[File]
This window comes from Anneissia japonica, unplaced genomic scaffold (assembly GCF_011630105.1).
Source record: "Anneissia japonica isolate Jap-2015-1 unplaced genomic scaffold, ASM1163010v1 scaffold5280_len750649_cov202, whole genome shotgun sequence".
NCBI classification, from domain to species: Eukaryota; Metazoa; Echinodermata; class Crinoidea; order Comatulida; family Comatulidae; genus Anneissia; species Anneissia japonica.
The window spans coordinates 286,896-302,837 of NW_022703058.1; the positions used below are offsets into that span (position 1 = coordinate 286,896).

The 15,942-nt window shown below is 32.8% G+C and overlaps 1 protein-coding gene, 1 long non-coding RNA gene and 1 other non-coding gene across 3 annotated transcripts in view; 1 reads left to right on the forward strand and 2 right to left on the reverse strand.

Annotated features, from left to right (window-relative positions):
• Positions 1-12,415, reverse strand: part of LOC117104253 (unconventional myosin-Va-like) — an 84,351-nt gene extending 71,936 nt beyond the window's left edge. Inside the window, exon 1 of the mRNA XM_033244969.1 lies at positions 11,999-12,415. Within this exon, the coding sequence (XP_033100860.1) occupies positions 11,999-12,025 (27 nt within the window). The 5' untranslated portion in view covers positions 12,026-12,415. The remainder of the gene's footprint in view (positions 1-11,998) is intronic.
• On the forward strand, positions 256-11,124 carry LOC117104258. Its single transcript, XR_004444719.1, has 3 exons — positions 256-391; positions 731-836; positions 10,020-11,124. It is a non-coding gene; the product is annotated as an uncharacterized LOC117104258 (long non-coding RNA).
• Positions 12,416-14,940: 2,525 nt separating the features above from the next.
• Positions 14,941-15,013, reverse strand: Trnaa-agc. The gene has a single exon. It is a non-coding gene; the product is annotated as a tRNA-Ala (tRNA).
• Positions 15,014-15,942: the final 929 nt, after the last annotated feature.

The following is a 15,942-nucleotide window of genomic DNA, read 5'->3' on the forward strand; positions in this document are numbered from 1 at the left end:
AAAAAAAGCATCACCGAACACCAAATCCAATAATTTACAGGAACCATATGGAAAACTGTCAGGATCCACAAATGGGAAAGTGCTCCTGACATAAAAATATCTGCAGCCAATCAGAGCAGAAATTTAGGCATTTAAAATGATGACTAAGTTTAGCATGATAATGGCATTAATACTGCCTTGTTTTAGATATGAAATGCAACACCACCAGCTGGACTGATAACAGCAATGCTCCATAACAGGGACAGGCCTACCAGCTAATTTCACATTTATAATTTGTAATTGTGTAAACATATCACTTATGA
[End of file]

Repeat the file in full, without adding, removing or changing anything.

This window comes from Anneissia japonica, unplaced genomic scaffold (assembly GCF_011630105.1).
Source record: "Anneissia japonica isolate Jap-2015-1 unplaced genomic scaffold, ASM1163010v1 scaffold5280_len750649_cov202, whole genome shotgun sequence".
NCBI classification, from domain to species: Eukaryota; Metazoa; Echinodermata; class Crinoidea; order Comatulida; family Comatulidae; genus Anneissia; species Anneissia japonica.
The window spans coordinates 286,896-302,837 of NW_022703058.1; the positions used below are offsets into that span (position 1 = coordinate 286,896).

The 15,942-nt window shown below is 32.8% G+C and overlaps 1 protein-coding gene, 1 long non-coding RNA gene and 1 other non-coding gene across 3 annotated transcripts in view; 1 reads left to right on the forward strand and 2 right to left on the reverse strand.

Annotated features, from left to right (window-relative positions):
• Positions 1-12,415, reverse strand: part of LOC117104253 (unconventional myosin-Va-like) — an 84,351-nt gene extending 71,936 nt beyond the window's left edge. Inside the window, exon 1 of the mRNA XM_033244969.1 lies at positions 11,999-12,415. Within this exon, the coding sequence (XP_033100860.1) occupies positions 11,999-12,025 (27 nt within the window). The 5' untranslated portion in view covers positions 12,026-12,415. The remainder of the gene's footprint in view (positions 1-11,998) is intronic.
• On the forward strand, positions 256-11,124 carry LOC117104258. Its single transcript, XR_004444719.1, has 3 exons — positions 256-391; positions 731-836; positions 10,020-11,124. It is a non-coding gene; the product is annotated as an uncharacterized LOC117104258 (long non-coding RNA).
• Positions 12,416-14,940: 2,525 nt separating the features above from the next.
• Positions 14,941-15,013, reverse strand: Trnaa-agc. The gene has a single exon. It is a non-coding gene; the product is annotated as a tRNA-Ala (tRNA).
• Positions 15,014-15,942: the final 929 nt, after the last annotated feature.

The following is a 15,942-nucleotide window of genomic DNA, read 5'->3' on the forward strand; positions in this document are numbered from 1 at the left end:
AAAAAAAGCATCACCGAACACCAAATCCAATAATTTACAGGAACCATATGGAAAACTGTCAGGATCCACAAATGGGAAAGTGCTCCTGACATAAAAATATCTGCAGCCAATCAGAGCAGAAATTTAGGCATTTAAAATGATGACTAAGTTTAGCATGATAATGGCATTAATACTGCCTTGTTTTAGATATGAAATGCAACACCACCAGCTGGACTGATAACAGCAATGCTCCATAACAGGGACAGGCCTACCAGCTAATTTCACATTTATAATTTGTAATTGTGTAAACATATCACTTATGA